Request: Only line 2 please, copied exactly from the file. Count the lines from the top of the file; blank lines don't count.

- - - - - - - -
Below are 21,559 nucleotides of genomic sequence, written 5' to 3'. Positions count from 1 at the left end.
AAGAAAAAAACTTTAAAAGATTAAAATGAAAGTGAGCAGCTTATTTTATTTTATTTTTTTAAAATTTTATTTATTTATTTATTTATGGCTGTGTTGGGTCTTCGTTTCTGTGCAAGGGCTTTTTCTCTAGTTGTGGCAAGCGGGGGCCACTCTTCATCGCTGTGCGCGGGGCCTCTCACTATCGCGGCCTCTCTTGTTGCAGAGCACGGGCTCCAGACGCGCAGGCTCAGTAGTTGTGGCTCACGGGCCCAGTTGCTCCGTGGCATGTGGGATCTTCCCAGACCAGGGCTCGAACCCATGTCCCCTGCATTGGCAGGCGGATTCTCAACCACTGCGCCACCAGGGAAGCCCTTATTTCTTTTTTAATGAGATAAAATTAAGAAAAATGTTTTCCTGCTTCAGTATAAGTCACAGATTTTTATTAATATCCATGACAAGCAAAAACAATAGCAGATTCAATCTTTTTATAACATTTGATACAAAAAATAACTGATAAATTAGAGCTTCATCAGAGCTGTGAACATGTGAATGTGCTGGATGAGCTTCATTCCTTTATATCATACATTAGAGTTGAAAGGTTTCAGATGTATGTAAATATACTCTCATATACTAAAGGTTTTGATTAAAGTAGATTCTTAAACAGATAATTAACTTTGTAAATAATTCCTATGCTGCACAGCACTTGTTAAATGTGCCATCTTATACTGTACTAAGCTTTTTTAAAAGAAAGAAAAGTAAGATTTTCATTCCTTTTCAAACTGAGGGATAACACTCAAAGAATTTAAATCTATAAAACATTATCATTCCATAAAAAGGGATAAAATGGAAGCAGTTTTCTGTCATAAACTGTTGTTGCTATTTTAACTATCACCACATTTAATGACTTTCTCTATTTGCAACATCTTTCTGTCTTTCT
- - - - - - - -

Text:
AAGAAAAAAACTTTAAAAGATTAAAATGAAAGTGAGCAGCTTATTTTATTTTATTTTTTTAAAATTTTATTTATTTATTTATTTATGGCTGTGTTGGGTCTTCGTTTCTGTGCAAGGGCTTTTTCTCTAGTTGTGGCAAGCGGGGGCCACTCTTCATCGCTGTGCGCGGGGCCTCTCACTATCGCGGCCTCTCTTGTTGCAGAGCACGGGCTCCAGACGCGCAGGCTCAGTAGTTGTGGCTCACGGGCCCAGTTGCTCCGTGGCATGTGGGATCTTCCCAGACCAGGGCTCGAACCCATGTCCCCTGCATTGGCAGGCGGATTCTCAACCACTGCGCCACCAGGGAAGCCCTTATTTCTTTTTTAATGAGATAAAATTAAGAAAAATGTTTTCCTGCTTCAGTATAAGTCACAGATTTTTATTAATATCCATGACAAGCAAAAACAATAGCAGATTCAATCTTTTTATAACATTTGATACAAAAAATAACTGATAAATTAGAGCTTCATCAGAGCTGTGAACATGTGAATGTGCTGGATGAGCTTCATTCCTTTATATCATACATTAGAGTTGAAAGGTTTCAGATGTATGTAAATATACTCTCATATACTAAAGGTTTTGATTAAAGTAGATTCTTAAACAGATAATTAACTTTGTAAATAATTCCTATGCTGCACAGCACTTGTTAAATGTGCCATCTTATACTGTACTAAGCTTTTTTAAAAGAAAGAAAAGTAAGATTTTCATTCCTTTTCAAACTGAGGGATAACACTCAAAGAATTTAAATCTATAAAACATTATCATTCCATAAAAAGGGATAAAATGGAAGCAGTTTTCTGTCATAAACTGTTGTTGCTATTTTAACTATCACCACATTTAATGACTTTCTCTATTTGCAACATCTTTCTGTCTTTCT